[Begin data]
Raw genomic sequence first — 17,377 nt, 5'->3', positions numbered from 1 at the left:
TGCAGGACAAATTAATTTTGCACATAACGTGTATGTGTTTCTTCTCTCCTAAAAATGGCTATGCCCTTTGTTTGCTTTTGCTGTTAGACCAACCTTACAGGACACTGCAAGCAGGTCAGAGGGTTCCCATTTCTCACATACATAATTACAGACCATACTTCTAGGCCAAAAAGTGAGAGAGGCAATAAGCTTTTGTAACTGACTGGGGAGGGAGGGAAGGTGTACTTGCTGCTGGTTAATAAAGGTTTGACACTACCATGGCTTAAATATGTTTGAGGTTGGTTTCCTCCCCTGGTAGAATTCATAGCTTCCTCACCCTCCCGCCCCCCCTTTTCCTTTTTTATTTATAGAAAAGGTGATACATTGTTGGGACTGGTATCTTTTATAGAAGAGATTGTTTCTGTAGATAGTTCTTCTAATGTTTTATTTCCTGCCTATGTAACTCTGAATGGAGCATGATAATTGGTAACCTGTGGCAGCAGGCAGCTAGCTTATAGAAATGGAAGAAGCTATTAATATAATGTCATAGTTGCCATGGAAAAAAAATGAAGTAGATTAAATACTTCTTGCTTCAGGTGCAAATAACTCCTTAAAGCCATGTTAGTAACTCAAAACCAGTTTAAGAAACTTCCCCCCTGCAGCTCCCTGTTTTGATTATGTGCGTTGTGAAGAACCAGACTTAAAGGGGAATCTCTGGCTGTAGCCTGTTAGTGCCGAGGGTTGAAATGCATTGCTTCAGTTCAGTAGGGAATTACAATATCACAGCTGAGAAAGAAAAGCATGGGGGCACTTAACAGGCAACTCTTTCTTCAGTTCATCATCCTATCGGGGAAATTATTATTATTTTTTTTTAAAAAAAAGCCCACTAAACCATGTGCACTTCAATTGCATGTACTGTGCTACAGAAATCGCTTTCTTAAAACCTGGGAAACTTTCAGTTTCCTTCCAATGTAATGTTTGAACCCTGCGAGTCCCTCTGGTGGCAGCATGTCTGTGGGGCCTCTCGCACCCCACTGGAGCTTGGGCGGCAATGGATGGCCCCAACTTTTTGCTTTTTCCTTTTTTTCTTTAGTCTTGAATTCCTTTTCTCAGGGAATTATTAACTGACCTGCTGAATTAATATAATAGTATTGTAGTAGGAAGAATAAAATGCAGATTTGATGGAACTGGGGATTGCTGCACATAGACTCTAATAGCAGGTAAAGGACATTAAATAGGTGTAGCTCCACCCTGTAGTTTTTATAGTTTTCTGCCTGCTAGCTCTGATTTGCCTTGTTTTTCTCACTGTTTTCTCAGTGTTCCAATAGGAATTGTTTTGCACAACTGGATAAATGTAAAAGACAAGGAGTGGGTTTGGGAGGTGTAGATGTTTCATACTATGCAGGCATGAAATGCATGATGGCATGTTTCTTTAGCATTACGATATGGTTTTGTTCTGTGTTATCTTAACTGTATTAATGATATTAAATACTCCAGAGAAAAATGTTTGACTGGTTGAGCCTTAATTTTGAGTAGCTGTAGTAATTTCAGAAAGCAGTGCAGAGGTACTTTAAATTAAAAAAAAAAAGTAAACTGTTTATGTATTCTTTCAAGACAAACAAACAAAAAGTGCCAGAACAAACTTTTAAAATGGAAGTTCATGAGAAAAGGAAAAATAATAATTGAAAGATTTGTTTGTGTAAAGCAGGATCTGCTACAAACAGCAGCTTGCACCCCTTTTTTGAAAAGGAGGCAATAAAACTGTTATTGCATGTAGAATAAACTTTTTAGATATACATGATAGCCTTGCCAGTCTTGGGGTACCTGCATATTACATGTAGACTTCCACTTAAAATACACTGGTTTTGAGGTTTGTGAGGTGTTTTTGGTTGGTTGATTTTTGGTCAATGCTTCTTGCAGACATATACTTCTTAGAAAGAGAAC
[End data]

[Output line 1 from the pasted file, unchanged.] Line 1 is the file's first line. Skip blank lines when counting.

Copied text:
Raw genomic sequence first — 17,377 nt, 5'->3', positions numbered from 1 at the left: